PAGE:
Advisory Time Put on Hold


Bella Quilici

SVHS Broadcast

On Friday, SVHS teachers received a email from Principal Mrs. Hutchinson announcing a temporary end to advisory due to students’ low attendances throughout the school. With the influx of student Covid cases resulting from the two weeks off during winter break, SVHS has decided to remove the 40 minute time period before lunch in hopes of reducing students’ contact tracing.

“We’re just at a different stage of the pandemic.” Palo Alto Superintendent, Don Austin, tells the San Francisco Chronicle. As students continue to fill the packed hallways and classrooms, the cases continue to rise. Austin adds that it is simply not possible to “identify affected individuals, track down all their contacts, and quarantine all those individuals for some time or [have them tested].”

In hopes to reduce the amount of contact trace emails the school has to send out, advisory has been postponed until February 10th. Advisory was created to be a period of work time for students as well as a time for admin to make announcements and reminders about behavior expectations.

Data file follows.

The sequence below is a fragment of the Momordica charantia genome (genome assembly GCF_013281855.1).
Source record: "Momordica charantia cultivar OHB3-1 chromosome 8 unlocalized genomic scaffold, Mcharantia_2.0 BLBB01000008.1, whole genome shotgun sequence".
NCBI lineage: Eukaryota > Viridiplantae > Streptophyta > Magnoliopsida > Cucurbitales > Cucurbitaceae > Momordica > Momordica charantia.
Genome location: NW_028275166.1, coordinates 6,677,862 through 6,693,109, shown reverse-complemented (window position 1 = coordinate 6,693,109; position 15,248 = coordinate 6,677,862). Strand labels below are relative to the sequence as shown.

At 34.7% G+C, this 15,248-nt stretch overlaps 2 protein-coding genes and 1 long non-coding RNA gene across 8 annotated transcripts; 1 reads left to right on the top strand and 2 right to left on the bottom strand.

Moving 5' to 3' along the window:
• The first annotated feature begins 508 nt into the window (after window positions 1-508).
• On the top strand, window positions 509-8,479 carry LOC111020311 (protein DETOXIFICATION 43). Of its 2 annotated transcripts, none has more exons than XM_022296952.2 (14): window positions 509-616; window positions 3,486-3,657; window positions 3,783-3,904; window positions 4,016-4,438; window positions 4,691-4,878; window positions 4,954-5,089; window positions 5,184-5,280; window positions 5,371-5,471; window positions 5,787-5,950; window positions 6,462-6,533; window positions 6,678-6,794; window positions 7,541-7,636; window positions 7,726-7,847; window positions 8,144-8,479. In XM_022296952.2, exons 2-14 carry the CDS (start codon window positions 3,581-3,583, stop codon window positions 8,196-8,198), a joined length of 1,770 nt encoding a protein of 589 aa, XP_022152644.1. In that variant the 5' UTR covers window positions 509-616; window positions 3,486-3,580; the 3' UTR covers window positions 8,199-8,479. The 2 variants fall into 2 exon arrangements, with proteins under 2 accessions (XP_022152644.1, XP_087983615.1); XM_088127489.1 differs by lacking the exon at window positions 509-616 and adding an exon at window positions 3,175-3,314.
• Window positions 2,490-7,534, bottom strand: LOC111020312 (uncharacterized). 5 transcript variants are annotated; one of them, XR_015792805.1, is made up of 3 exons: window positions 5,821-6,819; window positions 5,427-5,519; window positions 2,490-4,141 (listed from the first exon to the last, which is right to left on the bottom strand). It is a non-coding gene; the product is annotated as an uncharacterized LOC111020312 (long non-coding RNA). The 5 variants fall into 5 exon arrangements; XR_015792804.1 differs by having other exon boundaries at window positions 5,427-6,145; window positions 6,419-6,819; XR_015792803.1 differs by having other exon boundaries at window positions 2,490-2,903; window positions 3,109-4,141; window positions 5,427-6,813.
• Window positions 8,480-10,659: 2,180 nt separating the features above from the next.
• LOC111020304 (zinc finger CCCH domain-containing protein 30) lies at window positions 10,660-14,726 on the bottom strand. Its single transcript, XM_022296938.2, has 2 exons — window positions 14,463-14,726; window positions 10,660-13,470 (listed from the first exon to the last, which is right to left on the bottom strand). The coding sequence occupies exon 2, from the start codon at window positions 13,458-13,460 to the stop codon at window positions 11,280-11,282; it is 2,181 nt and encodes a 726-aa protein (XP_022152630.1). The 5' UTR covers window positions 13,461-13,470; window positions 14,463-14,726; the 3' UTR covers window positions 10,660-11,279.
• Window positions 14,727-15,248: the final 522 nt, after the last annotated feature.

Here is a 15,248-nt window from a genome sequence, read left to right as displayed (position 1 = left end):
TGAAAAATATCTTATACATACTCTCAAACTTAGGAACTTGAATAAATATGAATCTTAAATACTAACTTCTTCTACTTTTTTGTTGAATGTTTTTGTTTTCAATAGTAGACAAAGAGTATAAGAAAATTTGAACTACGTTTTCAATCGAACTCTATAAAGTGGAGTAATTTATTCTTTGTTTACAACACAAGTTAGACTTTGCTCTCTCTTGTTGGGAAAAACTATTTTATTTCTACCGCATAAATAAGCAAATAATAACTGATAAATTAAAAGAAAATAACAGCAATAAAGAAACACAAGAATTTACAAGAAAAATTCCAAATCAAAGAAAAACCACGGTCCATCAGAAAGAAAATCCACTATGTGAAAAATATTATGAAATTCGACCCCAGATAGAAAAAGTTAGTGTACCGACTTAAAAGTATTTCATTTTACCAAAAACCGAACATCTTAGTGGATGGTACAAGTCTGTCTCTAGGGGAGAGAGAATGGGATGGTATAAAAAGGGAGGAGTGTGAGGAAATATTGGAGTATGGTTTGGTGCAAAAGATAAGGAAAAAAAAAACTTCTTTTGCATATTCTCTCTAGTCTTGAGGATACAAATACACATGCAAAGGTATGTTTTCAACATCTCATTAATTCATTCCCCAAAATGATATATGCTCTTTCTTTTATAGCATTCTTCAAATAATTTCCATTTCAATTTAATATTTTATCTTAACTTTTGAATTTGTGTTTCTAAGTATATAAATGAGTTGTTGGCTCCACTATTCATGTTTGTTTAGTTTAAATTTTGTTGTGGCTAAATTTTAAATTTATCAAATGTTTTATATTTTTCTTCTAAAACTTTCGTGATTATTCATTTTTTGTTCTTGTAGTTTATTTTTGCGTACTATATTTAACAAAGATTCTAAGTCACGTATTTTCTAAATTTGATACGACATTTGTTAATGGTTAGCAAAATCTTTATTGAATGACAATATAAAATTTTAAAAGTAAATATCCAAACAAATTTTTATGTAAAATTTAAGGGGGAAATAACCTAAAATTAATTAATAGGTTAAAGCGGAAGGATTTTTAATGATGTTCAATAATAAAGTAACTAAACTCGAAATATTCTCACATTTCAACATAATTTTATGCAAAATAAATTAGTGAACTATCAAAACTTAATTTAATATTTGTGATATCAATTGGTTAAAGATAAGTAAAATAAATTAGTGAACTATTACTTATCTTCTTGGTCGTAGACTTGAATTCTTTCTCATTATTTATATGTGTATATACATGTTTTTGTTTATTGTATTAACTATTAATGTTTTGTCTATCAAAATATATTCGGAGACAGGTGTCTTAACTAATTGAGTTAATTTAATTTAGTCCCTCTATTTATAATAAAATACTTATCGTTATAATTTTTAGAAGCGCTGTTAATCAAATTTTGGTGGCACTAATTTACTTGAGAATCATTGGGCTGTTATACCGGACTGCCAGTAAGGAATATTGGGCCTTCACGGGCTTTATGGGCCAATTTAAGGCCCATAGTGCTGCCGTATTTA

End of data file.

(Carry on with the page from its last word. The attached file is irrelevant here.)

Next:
In more recent months, advisory has been a time for Video Arts students to air their broadcasts. These student-ran broadcasts consist of interviews, educational videos, and funny games surrounding events at school. The postponement of advisory threatens the viewing of these videos. 

Video Arts teacher, Mr. Hansen shares that “having no advisory affects [his] curriculum by demotivating students and not giving [his broadcast team] a venue.” Without having a time to show off their work, the broadcast, which consists of many students’ work, relies on advisory time to go live. A large portion of Hansen’s curriculum focuses on teaching real world applications, such as streaming live. “How are my students supposed to get experience in live streaming when we can’t broadcast? [There is] no time to express the art [the students] create.” With every classroom tuned into the broadcast during advisory, almost all students are informed about the recent news and events around campus. 

Although SVHS is attempting to reduce Covid cases by minimizing a students contact with others, getting rid of advisory directly affects the Advanced Video Arts program, which hinders students’ access to knowledge about school events.